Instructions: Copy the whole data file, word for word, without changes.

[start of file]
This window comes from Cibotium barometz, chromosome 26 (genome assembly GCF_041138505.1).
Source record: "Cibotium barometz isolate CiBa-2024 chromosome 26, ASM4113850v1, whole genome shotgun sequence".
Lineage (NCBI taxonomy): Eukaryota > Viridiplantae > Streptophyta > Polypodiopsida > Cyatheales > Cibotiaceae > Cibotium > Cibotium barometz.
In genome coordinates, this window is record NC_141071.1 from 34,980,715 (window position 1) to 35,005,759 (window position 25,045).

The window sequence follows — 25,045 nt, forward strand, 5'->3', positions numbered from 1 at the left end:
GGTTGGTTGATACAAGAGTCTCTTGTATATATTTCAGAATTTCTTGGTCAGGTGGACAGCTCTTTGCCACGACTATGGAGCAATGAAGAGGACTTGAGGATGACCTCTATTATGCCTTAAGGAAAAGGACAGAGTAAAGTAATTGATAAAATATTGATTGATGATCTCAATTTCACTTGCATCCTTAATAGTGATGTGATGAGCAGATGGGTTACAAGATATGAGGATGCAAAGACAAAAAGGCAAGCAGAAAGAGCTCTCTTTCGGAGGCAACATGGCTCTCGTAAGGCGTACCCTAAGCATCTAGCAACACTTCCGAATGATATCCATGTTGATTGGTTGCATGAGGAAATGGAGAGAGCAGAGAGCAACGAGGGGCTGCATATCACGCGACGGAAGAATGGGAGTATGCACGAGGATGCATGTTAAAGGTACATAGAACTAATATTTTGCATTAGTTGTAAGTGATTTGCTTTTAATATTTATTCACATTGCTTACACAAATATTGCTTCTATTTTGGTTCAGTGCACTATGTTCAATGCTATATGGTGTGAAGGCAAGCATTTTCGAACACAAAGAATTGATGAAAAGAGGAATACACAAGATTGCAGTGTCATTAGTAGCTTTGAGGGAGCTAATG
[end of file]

This window comes from Cibotium barometz, chromosome 26 (genome assembly GCF_041138505.1).
Source record: "Cibotium barometz isolate CiBa-2024 chromosome 26, ASM4113850v1, whole genome shotgun sequence".
Lineage (NCBI taxonomy): Eukaryota > Viridiplantae > Streptophyta > Polypodiopsida > Cyatheales > Cibotiaceae > Cibotium > Cibotium barometz.
In genome coordinates, this window is record NC_141071.1 from 34,980,715 (window position 1) to 35,005,759 (window position 25,045).

The window sequence follows — 25,045 nt, forward strand, 5'->3', positions numbered from 1 at the left end:
GGTTGGTTGATACAAGAGTCTCTTGTATATATTTCAGAATTTCTTGGTCAGGTGGACAGCTCTTTGCCACGACTATGGAGCAATGAAGAGGACTTGAGGATGACCTCTATTATGCCTTAAGGAAAAGGACAGAGTAAAGTAATTGATAAAATATTGATTGATGATCTCAATTTCACTTGCATCCTTAATAGTGATGTGATGAGCAGATGGGTTACAAGATATGAGGATGCAAAGACAAAAAGGCAAGCAGAAAGAGCTCTCTTTCGGAGGCAACATGGCTCTCGTAAGGCGTACCCTAAGCATCTAGCAACACTTCCGAATGATATCCATGTTGATTGGTTGCATGAGGAAATGGAGAGAGCAGAGAGCAACGAGGGGCTGCATATCACGCGACGGAAGAATGGGAGTATGCACGAGGATGCATGTTAAAGGTACATAGAACTAATATTTTGCATTAGTTGTAAGTGATTTGCTTTTAATATTTATTCACATTGCTTACACAAATATTGCTTCTATTTTGGTTCAGTGCACTATGTTCAATGCTATATGGTGTGAAGGCAAGCATTTTCGAACACAAAGAATTGATGAAAAGAGGAATACACAAGATTGCAGTGTCATTAGTAGCTTTGAGGGAGCTAATG